Abstract: Background and purpose: Human resource professionalism receives considerable attention in terms of the competence of individual. In this article, we want to bridge the existing competencies of students and the perceived competencies that they assume will be developed and obtained during their studies. The purpose of our paper is a) to present competencies in general, b) to determine the meaning of the development of competencies in the field of higher education, and c) to present the role of competencies in human resource management. The aim of this paper is to examine the human resource competencies among students, and their judgments regarding the competencies they have already received during their studies. Methodology: The questionnaire was distributed to full-time students of the Faculty of Organizational Science, University of Maribor, in such a way that both genders, both undergraduate and graduate studies, and all years of study were represented. We have measured students’ opinions concerning their current and future perceptions about professional competencies in the HR field. Results: Based on the self-assessment of fifteen HR competencies, we used hierarchical clustering performed with Ward's method and standardized variables and got two clusters. A t-test was used according to low or high levels of students’ current competencies. The positive association between satisfaction with study programme and student's opinion on development of competencies during their studies was confirmed with one-tailed Pearson correlation coefficient. Conclusion: The majority of students believe that they possess significant HR competencies. They have expressed a need for further education and training in that field. The students have assessed that the study programme allows them to acquire and develop the competencies for a successful task performance of the HR professional.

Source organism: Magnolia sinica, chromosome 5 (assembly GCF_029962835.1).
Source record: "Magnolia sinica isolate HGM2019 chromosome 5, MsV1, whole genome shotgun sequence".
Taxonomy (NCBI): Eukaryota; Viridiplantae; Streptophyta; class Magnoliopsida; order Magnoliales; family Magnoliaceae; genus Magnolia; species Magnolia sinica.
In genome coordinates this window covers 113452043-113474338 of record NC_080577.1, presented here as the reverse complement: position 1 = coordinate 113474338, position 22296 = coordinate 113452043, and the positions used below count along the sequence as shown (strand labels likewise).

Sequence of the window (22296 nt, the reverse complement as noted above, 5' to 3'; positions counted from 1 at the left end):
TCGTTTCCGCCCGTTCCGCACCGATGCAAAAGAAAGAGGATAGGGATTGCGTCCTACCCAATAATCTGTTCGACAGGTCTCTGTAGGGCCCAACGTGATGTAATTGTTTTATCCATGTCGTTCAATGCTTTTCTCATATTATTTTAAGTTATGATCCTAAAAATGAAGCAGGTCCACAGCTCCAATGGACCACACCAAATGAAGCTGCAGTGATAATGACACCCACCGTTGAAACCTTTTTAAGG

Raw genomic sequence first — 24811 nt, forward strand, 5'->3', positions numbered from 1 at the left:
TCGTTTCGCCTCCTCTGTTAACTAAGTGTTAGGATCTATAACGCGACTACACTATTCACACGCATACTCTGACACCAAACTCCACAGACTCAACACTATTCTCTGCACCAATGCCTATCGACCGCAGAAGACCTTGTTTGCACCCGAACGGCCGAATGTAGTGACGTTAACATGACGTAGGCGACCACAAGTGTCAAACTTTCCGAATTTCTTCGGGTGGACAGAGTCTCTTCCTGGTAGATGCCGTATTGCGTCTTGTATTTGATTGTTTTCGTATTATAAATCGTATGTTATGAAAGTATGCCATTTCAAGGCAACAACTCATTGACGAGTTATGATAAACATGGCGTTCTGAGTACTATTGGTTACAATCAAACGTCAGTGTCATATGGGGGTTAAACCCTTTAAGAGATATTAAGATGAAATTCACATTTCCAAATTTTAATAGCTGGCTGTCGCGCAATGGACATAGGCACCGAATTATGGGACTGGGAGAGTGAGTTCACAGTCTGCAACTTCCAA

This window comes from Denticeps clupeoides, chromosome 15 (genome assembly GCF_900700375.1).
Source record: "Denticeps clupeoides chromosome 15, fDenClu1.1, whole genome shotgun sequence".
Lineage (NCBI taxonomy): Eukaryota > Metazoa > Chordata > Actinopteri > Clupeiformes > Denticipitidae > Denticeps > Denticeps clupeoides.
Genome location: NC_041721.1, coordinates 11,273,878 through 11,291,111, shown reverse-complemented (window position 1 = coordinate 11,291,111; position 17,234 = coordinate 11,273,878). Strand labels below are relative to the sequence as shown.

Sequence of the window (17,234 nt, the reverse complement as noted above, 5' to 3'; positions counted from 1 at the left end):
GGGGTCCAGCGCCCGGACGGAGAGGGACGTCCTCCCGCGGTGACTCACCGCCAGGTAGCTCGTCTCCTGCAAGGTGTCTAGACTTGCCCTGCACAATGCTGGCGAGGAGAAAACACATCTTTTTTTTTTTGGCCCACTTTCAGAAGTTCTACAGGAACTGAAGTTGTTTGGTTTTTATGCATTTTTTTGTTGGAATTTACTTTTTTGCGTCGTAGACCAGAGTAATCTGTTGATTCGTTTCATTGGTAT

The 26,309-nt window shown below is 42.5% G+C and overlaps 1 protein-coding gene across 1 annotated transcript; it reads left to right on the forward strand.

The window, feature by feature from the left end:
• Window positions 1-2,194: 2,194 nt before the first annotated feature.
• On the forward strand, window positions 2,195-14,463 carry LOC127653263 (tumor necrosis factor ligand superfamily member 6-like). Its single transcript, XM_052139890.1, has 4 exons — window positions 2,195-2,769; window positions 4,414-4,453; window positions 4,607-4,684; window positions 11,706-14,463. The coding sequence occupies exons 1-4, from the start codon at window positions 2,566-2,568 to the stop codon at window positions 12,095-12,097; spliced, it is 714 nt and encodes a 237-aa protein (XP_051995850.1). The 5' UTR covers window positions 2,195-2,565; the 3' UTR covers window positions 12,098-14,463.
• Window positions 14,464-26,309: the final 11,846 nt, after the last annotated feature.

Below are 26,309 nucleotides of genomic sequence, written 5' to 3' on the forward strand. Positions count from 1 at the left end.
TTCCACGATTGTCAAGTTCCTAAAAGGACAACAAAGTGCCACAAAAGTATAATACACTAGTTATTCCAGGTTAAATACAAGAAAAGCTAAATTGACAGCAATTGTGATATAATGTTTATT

Keywords: human resources, new trends, social networks
Published: 04.04.2017; Views: 364; Downloads: 192
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Win-stay-lose-learn promotes cooperation in the spatial prisoner's dilemma game
Yongkui Liu, Xiaojie Chen, Lin Zhang, Long Wang, Matjaž Perc, 2012, original scientific article